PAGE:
Boston, MA


City Name and Name of Workforce Area:
Boston, Mayor's Office of Workforce Development

Contact Person:
Trinh Nguyen

Contact Information:
(617)918-5252

Mayor(s):
Mayor Martin J. Walsh

2014 – Office of Workforce Development – Logo Redesign (Logo)_v1_r5-01

Sector Strategies

As the primary focus of the Office of Workforce Development (OWD) is to enable competitive workforce development initiatives and policies to put Boston’s youth and adults on a career path towards economic security, OWD stresses the importance of collaboration with the city’s workforce development and education initiatives, with an overall emphasis on empowering Bostonians to fulfill their educational and employment aspirations.

Sector Strategies

Youth

Under Boston’s Alternative Education Initiative, OWD funds programs that help participating youth attain high school diplomas or HiSET, and services strategies now incorporate career and post-secondary readiness beyond the diploma/HiSET completion to support youth entry into employment or post-secondary education/training programs.  For example, Bridge Over Troubled Waters’ Education and Career Development program provides three interconnected services of HiSET preparation, career services, and college pathways program designed to meet the complex needs of homeless, high-risk youth.

Under WIOA Youth, OWD funds programs that provide alternative high school education, career exploration, and post-secondary training, but now also funds new programs like More Than Words, X-Cel, and Year Up. In the X-Cel’s Youth Pathways to Career Initiative, out-of-school youth will participate in academic program to prepare them for the HiSET exam, while also participating in career-readiness and life skills. The integrated career and education program prepares participants for academic success and a path to post-secondary education and training in partnership with STRIVE, Bunker Hill Community College, and Career Link.

Initiative that Address Barriers to Employment

Under CDBG-PS, OWD identified new priority areas and decided to fund many promising workforce development initiatives, such as Project Hope’s Professional Readiness and Employment Program, which trains participating low-income single mothers for the insurance industry through a partnership with the Insurance Library Association of Boston and expects graduates to obtain entry level administrative and customer service positions with area hospitals, attaining an average increase of $5,000 in wage income at job placement.

Also, YOU Boston, a division of OWD, provides a unique combination of intensive case management and career development services through its continuum. YOU Boston leverage Boston’s top resources to best serve the needs of each young person. YOU Boston’s mission is to empower and motivate young people to gain the educational, employment, and career advancement necessary to be successful in the workforce, in the community, and in their lives. YOU Boston works with Boston’s youth and young adults ages 14 to 24, specializing in serving young people from neighborhoods with the highest level of poverty and violence, and those reentering the community from incarceration.  The majority are gang-involved with safety issues or have court involvement history.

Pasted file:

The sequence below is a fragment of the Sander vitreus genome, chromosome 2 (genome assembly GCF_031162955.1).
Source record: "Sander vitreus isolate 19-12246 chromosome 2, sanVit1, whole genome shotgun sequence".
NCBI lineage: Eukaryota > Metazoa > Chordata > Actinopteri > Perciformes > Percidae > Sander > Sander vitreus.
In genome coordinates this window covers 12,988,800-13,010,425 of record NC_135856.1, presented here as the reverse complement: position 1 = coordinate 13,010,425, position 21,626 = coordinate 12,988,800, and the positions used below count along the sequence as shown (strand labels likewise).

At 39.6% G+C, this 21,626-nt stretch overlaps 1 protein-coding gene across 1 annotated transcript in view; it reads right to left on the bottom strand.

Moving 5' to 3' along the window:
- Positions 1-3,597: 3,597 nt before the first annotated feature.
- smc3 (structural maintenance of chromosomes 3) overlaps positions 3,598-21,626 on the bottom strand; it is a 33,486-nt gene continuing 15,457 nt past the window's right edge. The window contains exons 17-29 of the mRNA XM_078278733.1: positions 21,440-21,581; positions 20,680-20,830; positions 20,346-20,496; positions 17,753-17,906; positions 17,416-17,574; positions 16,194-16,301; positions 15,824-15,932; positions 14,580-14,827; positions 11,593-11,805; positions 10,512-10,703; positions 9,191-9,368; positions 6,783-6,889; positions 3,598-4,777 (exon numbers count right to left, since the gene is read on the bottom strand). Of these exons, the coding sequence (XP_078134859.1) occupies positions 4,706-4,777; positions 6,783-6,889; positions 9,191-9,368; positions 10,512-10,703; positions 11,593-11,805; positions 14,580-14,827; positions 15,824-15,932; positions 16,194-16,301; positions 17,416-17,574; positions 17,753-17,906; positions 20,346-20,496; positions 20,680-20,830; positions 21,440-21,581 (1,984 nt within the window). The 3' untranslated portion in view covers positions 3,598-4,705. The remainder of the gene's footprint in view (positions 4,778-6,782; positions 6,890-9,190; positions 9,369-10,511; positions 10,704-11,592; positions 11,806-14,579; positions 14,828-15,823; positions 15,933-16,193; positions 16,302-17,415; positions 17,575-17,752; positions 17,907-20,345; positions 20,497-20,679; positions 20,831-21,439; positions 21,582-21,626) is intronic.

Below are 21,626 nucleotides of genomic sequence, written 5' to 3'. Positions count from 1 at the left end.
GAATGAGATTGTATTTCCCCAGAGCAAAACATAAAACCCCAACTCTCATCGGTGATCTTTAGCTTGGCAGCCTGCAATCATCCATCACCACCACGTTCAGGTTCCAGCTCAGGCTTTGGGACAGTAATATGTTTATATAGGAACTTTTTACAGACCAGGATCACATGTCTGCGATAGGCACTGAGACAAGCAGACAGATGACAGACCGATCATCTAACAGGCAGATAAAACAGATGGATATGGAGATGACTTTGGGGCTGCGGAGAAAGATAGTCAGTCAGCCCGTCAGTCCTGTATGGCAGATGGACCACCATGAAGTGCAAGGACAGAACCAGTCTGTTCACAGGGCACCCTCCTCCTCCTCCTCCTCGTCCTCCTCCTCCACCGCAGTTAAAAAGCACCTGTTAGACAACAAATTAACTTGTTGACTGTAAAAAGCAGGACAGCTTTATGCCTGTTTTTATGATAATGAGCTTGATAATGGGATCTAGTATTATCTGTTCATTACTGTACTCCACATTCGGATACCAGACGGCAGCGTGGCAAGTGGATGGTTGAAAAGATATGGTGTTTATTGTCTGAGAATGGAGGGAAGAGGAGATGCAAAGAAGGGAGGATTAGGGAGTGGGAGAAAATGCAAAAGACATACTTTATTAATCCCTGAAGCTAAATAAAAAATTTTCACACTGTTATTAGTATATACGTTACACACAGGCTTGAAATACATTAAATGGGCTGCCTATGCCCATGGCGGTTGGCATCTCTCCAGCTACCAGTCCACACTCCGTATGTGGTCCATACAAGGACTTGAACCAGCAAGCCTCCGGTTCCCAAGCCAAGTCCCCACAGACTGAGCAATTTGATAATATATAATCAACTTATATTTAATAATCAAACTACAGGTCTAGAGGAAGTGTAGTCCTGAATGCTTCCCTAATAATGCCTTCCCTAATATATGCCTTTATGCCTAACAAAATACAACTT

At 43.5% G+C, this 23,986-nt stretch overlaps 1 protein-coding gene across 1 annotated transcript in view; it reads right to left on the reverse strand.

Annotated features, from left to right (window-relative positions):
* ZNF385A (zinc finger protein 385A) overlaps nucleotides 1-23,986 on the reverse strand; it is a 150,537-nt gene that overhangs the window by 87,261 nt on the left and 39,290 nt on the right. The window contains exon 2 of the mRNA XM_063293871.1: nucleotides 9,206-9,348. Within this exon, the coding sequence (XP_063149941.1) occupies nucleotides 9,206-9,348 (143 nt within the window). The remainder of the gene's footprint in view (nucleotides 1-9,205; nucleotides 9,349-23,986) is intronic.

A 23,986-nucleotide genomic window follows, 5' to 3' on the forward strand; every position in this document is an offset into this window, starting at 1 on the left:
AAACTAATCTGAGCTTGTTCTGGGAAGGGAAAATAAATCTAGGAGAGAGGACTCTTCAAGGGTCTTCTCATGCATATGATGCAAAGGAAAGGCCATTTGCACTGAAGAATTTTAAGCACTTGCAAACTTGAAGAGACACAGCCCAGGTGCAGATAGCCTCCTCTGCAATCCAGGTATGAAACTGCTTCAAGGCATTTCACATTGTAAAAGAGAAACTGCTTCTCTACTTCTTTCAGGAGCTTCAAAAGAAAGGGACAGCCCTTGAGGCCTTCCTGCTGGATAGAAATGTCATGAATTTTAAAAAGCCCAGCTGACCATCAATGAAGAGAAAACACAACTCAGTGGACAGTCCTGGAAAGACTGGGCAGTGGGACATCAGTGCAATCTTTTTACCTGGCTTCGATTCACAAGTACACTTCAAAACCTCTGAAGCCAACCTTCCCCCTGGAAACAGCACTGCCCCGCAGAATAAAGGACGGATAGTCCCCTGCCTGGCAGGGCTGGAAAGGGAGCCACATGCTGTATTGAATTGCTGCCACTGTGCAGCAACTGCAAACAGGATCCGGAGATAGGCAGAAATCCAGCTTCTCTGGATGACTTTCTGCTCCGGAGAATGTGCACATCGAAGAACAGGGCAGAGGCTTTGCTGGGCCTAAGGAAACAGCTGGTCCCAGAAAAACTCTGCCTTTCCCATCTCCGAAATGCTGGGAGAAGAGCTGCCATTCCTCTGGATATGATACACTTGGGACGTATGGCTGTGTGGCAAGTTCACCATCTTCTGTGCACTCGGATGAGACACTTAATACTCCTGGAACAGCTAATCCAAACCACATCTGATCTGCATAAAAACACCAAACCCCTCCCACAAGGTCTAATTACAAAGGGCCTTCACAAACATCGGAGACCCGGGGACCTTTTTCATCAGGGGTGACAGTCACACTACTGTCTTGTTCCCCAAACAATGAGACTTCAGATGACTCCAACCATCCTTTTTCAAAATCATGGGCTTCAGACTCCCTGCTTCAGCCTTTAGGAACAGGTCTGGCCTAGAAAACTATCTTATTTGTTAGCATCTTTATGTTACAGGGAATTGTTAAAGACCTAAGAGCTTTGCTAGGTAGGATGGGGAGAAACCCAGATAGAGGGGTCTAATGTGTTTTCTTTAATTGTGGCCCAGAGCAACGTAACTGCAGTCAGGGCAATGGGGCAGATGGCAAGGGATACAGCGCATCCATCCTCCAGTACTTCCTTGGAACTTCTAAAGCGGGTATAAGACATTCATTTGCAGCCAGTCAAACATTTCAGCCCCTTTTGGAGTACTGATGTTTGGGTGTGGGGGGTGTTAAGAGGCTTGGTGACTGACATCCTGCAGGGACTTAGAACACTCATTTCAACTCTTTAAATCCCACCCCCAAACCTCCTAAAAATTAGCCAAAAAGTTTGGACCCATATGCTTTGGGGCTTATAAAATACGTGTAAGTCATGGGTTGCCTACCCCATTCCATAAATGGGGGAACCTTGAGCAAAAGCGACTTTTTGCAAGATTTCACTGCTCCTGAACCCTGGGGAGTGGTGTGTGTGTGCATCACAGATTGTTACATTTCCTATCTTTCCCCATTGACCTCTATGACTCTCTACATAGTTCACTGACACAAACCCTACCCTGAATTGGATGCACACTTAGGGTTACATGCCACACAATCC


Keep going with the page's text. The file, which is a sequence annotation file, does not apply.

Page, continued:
YOU Boston

Other

The Neighborhood Jobs Trust (the “Trust”) is a Massachusetts public charitable trust created to ensure that large-scale real estate development in Boston brings a direct benefit to Boston neighborhood residents in the form of jobs, job training and related services. To protect and provide continued and future employment opportunities for Boston’s low or moderate income residents, the Trust supports such services as job training and retraining, employment counseling and job placement services, adult literacy and alternative education programs, and related supportive services. Funds in the Trust come from jobs linkage fees. The Zoning law of the City of Boston requires that commercial construction projects in excess of 100,000 square feet receive a zoning variance, one condition of which is that the developer of the building is obligated to pay a linkage fee, based on square footage, to the Neighborhood Jobs Trust. Developers have two options for this: 1) Job Contribution Grant – the developer may simply make the payment to the Trust, to be administered in its entirety by the Trustees in accordance with established regulations and policies; and 2) Jobs Creation Contribution – upon making payment to the Trust, the developer may request that linkage funds be used to create a job training program for workers who will be employed, on a permanent basis, at the development project. 

Recently,  OWD, through a partnership with the Neighborhood Jobs Trust (NJT) and BEST Corp., helped create an innovative pipeline for hospitality training that will lead to jobs for Boston residents. This pipeline directly connects developer linkage money to a training program that specifically caters to, and provides training for, actual jobs within the hotel development. The jobs average $16+ in wage and offer union benefits, allowing participants to achieve economic stability.  Similarly, through a partnership with Boston Chinatown Neighborhood Center, Chinatown residents were prepared for jobs at 2 new opening supermarkets, training for specific jobs at the supermarkets in their area.

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Press

http://owd.boston.gov/